Brother of Austin Mass Shooting Victim Doug Kantor Blames Defund Police Movement, Rips Biden Admin

The brother of a man who died on Sunday from injuries suffered during a mass shooting in Austin, Texas, spoke out about the death on social media. Nick Kantor, brother of the late Doug Kantor, placed part of the blame for the killing on the "defund the police" movement. He also criticized President Joe Biden's administration.

Hours after his brother passed away on early Sunday afternoon, Nick Kantor posted a message on Facebook. He called the two shooters responsible for the early Saturday morning violence "cowards" and said a "lack of resources" caused police to not be able to "properly patrol/take preventative measures to prevent this Tragedy."

"The lack of resources is due to funding cut by the DEFUND THE POLICE movement put in place by the current administration," he added.

He also had more harsh words toward what seems to be President Joe Biden's administration. He wrote, "I would like this to be known because that same political party/administration will more than likely try to spin this into a gun control issue instead of what it really was which was a lack of resources for the police to do their job and save my brother's life."

Kantor thanked the police officers who did respond to the scene and got Doug to a hospital in his post. He wrote, "I commend them for their quick thinking and efforts there was nothing more they could've done with the resources that they had available to them."

Doug Kantor, 25, died from his injures on Sunday at around noon. His death is the only fatality so far of the 14 people injured during Saturday's mass shooting in downtown Austin. Nick Kantor also spoke with local NBC affiliate KXAN-TV on Sunday about his brother's death.

"He was shot through the abdomen just below the rib cage, straight through," he said. "He suffered from the time of the injury until the time of death. It was the most gruesome thing I could think to wish on someone. It's painful to discuss, but I think the public deserves to know what my brother suffered."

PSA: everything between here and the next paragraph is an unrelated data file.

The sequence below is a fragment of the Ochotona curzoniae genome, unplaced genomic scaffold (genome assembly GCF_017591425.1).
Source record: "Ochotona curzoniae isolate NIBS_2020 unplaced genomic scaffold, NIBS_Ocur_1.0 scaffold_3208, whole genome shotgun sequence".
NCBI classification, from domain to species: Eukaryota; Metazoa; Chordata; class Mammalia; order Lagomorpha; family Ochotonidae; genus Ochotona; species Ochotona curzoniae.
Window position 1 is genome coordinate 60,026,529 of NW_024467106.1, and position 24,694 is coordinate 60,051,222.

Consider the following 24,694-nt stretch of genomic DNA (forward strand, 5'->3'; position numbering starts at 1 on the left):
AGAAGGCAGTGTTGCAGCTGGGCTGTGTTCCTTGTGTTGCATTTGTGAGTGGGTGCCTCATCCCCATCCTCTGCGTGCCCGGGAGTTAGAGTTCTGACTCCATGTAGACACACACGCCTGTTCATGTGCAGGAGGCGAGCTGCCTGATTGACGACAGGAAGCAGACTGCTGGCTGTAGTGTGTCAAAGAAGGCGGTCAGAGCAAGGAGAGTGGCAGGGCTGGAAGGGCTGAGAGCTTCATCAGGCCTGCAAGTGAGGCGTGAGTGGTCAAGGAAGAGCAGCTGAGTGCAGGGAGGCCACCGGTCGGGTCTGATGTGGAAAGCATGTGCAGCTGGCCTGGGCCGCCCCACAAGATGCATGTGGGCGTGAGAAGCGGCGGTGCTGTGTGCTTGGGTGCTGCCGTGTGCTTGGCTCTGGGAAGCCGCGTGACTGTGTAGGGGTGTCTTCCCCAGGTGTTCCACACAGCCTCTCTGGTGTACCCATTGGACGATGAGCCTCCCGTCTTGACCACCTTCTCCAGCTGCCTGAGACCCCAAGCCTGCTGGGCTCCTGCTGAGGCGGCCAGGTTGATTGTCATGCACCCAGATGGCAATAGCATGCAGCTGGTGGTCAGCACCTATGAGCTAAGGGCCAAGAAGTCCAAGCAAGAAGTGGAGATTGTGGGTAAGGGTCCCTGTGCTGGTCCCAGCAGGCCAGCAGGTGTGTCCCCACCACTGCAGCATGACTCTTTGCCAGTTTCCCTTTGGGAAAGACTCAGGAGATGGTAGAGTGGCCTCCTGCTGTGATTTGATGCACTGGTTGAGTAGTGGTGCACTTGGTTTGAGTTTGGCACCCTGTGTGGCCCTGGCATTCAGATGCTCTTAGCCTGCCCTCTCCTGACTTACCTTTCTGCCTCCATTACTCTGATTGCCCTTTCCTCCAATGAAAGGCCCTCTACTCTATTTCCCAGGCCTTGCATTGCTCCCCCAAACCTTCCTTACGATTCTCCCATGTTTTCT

Doug Kantor was originally from Airmont, New York, and in graduate school at the University of Michigan. He was visiting Austin at the time of his death, his family said in a statement.

One other person remains in critical condition from Saturday's shooting, while the other 12 are said to be in stable condition. Interim Police Chief Joseph Chacon said during a Saturday press conference that most of the victims were innocent bystanders.

Austin police reportedly received their first 911 call shortly before 1:30 a.m. on Saturday. Chacon said authorities were reviewing video footage from multiple sources for more information about the shooting.

Mayor Steve Adler's office announced one person has been arrested, and another suspect is still at large.
Adler also tweeted about the shooting, writing, "The uptick in gun violence locally is part of a disturbing rise in gun violence across the country as we exit the pandemic."

He followed up with another message. In that, he stated: "APD and the City Council have initiated multiple violence prevention efforts in response—but this crisis requires a broader, coordinated response from all levels of government. One thing is clear—greater access to firearms does not equal greater public safety."

We thank our community's law enforcement, firefighters, and EMS personnel for a quick response on Sixth Street. We are fortunate not to have any fatalities but remain concerned for the two individuals in critical condition.

— Mayor Adler | Get vaccinated! (@MayorAdler) June 12, 2021

While running for president, Joe Biden said he did not support defunding the police. He did say, however, that he supported making federal aid to police departments conditional.

Last summer, the Austin City Council voted to decrease the city's police department budget by $150 million. However, in January, Adler stated that Austin paid more per capita for its police than any other major city in Texas.
Newsweek contacted the Austin Police Department for updates into the shooting investigation but did not hear back in time for publication.

A Police 'Do Not Cross' Sign
A police 'Do Not Cross' sign seen here on May 2, 2020 in New York City. Police in Austin,, Texas barricaded a street on Saturday morning as a result of a shooting in which 14 were injured. One of the injured later died, and his brother wrote about the death on Facebook on Sunday. Noam Galai/Getty Images